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Food and packaging waste is a serious global issue. It is estimated that 17% of the total global food production – or about 930 million tonnes of food – went to waste in 2019, according to the United Nations Environment Programme’s Food Waste Index Report.
This does not even include packaging waste that is often mixed with food waste – making it even harder to apply the right treatment to turn different types of waste into useful byproducts such as fertiliser or fuel. What’s more problematic is that packaging waste may also have chemicals that are harmful to our health and pollute landfills in its disposal.
OCBC Bank launched its inaugural Sustainability Innovation Challenge (OSIC) in June 2022, partnering SATS to find solutions relating to effective waste management and reduction for the agri-food industry. As an initiative under OCBC’s Climate Strategy, OSIC is a demonstration of the bank’s support of sustainable innovation and technology. It is also a reflection of the bank’s deep commitment in supporting the sustainability journey of its customers, by building an ecosystem where key problems in the sustainability space can be collectively solved.
The challenge statements of this programme are:
- How might we turn waste into energy or other by-products; and
- How might we create circularity of consumer products
Start-ups with innovative solutions addressing the challenge statements were invited to participate. Winning teams received up to S$80,000 from OCBC Bank to pilot their solutions with SATS.
OCBC Launched A Global Challenge In Partnership With SATS To Tackle Food And Packaging Waste
As a leading provider of food solutions and gateway services in Asia, SATS dishes up inflight meals as well as supports healthcare institutions, schools, government agencies with end-to-end food solutions. In financial year ended 31 March 2022, SATS served 52.4 million meals. With the continued re-opening momentum across the region, this is poised to increase. As a reference, SATS served 57.4% more meals, or 82.5 million meals in financial year ended 31 March 2020. (Note: These operational statistics cover SATS and its subsidiaries, but do not include associates and joint ventures.)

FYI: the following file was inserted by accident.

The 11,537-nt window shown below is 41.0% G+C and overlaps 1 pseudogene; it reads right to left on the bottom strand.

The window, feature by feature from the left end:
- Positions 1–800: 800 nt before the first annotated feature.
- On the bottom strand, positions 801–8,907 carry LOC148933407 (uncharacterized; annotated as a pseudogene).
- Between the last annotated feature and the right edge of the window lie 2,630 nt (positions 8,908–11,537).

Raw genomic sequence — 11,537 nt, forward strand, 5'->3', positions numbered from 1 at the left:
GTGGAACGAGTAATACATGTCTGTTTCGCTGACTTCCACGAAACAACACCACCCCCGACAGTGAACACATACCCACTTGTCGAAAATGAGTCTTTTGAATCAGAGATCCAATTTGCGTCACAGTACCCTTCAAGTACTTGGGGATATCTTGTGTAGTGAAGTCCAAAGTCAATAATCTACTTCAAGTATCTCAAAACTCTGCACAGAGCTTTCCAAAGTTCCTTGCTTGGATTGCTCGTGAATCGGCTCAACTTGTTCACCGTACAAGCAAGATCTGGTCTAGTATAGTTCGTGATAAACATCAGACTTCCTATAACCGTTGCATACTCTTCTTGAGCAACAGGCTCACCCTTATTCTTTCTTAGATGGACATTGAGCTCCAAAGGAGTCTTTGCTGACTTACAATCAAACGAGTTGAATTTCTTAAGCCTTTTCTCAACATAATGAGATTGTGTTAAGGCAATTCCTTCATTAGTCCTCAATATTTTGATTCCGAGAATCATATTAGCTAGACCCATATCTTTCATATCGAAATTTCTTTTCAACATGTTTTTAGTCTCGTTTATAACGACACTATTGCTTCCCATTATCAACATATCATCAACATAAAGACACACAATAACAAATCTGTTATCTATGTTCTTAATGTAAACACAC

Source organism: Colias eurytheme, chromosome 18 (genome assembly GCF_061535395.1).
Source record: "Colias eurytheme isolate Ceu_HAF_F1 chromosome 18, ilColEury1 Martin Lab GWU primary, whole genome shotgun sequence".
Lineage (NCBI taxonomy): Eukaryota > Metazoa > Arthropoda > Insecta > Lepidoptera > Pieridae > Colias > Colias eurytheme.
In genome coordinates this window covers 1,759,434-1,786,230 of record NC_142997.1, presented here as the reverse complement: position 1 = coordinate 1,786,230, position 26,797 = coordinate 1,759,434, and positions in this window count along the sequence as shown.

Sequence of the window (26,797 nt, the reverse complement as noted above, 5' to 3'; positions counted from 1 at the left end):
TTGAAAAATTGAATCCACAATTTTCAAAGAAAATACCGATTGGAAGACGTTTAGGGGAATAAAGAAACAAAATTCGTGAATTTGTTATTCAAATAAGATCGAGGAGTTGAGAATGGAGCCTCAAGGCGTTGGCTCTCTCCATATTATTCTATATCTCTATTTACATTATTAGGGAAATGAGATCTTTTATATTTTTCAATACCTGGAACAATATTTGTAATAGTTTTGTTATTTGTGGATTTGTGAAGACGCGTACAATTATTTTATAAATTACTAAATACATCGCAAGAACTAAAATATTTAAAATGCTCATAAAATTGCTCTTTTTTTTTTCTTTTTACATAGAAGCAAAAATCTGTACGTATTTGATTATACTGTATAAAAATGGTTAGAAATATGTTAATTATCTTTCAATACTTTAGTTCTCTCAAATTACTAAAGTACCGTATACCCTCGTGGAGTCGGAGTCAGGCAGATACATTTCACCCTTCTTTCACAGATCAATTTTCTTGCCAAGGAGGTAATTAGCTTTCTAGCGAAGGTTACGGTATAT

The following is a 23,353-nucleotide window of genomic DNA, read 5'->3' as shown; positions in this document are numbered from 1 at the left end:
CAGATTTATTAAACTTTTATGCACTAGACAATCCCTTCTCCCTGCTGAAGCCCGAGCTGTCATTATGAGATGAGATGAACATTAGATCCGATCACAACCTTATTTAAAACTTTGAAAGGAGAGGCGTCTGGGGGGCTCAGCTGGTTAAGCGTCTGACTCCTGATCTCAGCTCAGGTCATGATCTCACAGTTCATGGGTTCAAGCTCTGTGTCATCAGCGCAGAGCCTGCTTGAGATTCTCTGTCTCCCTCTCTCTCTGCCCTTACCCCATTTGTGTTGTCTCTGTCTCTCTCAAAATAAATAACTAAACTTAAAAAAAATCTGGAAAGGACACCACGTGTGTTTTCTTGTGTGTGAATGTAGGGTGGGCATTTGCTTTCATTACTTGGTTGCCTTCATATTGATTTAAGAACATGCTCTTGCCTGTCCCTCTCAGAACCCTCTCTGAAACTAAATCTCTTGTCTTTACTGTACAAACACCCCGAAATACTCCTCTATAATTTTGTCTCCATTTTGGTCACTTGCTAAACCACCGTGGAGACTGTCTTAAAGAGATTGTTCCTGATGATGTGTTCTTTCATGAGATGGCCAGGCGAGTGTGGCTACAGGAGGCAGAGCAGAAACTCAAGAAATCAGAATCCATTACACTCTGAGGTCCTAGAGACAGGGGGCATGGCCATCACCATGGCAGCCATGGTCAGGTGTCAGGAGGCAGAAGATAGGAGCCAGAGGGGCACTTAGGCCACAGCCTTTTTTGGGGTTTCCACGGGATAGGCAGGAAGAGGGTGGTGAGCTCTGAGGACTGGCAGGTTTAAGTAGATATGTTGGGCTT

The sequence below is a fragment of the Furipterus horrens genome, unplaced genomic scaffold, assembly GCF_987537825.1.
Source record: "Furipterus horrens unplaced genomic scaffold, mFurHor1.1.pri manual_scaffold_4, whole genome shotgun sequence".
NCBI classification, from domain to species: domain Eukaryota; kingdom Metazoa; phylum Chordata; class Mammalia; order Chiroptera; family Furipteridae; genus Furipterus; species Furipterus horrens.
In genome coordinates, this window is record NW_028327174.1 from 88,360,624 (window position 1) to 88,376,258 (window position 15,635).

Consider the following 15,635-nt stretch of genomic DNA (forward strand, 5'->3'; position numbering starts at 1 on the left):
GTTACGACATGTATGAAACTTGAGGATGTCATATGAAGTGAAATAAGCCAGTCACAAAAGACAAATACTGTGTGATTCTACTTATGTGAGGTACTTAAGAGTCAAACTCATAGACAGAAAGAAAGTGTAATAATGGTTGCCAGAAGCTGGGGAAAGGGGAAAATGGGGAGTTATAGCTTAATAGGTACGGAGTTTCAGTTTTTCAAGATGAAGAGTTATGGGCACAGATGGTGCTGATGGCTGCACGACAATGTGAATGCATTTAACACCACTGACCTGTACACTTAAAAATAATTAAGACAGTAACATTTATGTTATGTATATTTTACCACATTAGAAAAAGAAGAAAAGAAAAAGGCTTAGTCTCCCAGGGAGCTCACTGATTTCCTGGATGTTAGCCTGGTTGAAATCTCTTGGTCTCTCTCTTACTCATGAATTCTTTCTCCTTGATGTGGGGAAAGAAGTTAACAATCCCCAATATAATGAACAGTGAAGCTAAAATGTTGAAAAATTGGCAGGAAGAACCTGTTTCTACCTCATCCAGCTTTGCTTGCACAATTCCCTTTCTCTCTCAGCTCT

Source: SATS Annual Report (FY2021-22)
For a behemoth business like SATS with such diverse operations, sustainability must cut across its entire value chain.
As Chief Data and Sustainability Officer of SATS, Spencer Low, puts it, “Sustainability is essential for the long-term success and survival of any business”.
To tackle this, SATS is guided by three core themes of sustainability: 1) Develop Smart Infrastructure; 2) Reduce Food and Packaging Waste; and 3) Nurture Skills for the Future.
Under its second core theme – to reduce food and packaging waste – SATS’ goal is to “halve food waste intensity in Singapore” by 2028. Currently, SATS has already embarked on several initiatives to track its production waste by AI and recycle materials, such as metal cans, glass bottles, and carton boxes, among others. It had also installed a biodigester that can convert waste into refuse-derived fuel. In addition, the company works to minimise food waste at source through the judicious use of food trimmings and investing in food technology.
Partnering OCBC Bank in the OCBC Sustainability Innovation Challenge, SATS can look forward to piloting more innovative market solutions that will help it achieve a closed loop in managing food and packaging waste. Underscoring this win-win collaboration is OCBC’s own Sustainability Strategy to “create a positive social, environmental and economic impact for our stakeholders by embedding responsible and sustainable business practices in everything” that it does.
In the inaugural edition of OSIC, close to 100 companies and start-ups from 24 markets across continents sent their proposals in response to the challenge statements.
The competition was then narrowed to eight finalists, who pitched their solutions to a panel of judges from SATS, OCBC Bank, the National Environment Agency (NEA), and Nanyang Technological University (NTU). Two winning teams emerged: Enexor BioEnergy for challenge statement 1 and TRIA for challenge statement 2.